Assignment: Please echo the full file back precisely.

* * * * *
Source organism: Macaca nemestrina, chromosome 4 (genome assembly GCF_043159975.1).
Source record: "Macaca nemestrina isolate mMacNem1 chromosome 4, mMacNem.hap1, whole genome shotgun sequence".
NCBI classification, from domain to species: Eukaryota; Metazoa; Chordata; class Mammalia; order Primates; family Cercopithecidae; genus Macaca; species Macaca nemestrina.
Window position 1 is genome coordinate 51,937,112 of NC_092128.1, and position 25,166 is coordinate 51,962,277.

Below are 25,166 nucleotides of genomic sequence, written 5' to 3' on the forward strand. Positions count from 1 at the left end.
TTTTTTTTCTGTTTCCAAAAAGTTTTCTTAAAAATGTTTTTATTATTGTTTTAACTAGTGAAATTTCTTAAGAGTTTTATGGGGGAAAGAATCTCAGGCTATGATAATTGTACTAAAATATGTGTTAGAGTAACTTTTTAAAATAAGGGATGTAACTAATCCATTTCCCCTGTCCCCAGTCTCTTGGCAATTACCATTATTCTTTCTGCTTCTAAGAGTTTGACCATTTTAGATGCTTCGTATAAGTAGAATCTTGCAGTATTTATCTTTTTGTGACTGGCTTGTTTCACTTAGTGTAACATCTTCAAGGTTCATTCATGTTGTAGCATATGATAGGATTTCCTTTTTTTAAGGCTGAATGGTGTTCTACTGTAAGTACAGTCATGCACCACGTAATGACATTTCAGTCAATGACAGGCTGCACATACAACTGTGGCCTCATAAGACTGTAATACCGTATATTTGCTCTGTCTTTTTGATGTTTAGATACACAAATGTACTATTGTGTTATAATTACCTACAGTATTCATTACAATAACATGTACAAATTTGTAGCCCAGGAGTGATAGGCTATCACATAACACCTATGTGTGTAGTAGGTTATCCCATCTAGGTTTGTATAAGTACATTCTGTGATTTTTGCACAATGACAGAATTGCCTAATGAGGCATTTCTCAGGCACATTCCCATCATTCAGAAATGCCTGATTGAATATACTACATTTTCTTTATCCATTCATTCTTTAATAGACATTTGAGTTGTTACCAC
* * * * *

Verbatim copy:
Source organism: Macaca nemestrina, chromosome 4 (genome assembly GCF_043159975.1).
Source record: "Macaca nemestrina isolate mMacNem1 chromosome 4, mMacNem.hap1, whole genome shotgun sequence".
NCBI classification, from domain to species: Eukaryota; Metazoa; Chordata; class Mammalia; order Primates; family Cercopithecidae; genus Macaca; species Macaca nemestrina.
Window position 1 is genome coordinate 51,937,112 of NC_092128.1, and position 25,166 is coordinate 51,962,277.

Below are 25,166 nucleotides of genomic sequence, written 5' to 3' on the forward strand. Positions count from 1 at the left end.
TTTTTTTTCTGTTTCCAAAAAGTTTTCTTAAAAATGTTTTTATTATTGTTTTAACTAGTGAAATTTCTTAAGAGTTTTATGGGGGAAAGAATCTCAGGCTATGATAATTGTACTAAAATATGTGTTAGAGTAACTTTTTAAAATAAGGGATGTAACTAATCCATTTCCCCTGTCCCCAGTCTCTTGGCAATTACCATTATTCTTTCTGCTTCTAAGAGTTTGACCATTTTAGATGCTTCGTATAAGTAGAATCTTGCAGTATTTATCTTTTTGTGACTGGCTTGTTTCACTTAGTGTAACATCTTCAAGGTTCATTCATGTTGTAGCATATGATAGGATTTCCTTTTTTTAAGGCTGAATGGTGTTCTACTGTAAGTACAGTCATGCACCACGTAATGACATTTCAGTCAATGACAGGCTGCACATACAACTGTGGCCTCATAAGACTGTAATACCGTATATTTGCTCTGTCTTTTTGATGTTTAGATACACAAATGTACTATTGTGTTATAATTACCTACAGTATTCATTACAATAACATGTACAAATTTGTAGCCCAGGAGTGATAGGCTATCACATAACACCTATGTGTGTAGTAGGTTATCCCATCTAGGTTTGTATAAGTACATTCTGTGATTTTTGCACAATGACAGAATTGCCTAATGAGGCATTTCTCAGGCACATTCCCATCATTCAGAAATGCCTGATTGAATATACTACATTTTCTTTATCCATTCATTCTTTAATAGACATTTGAGTTGTTACCAC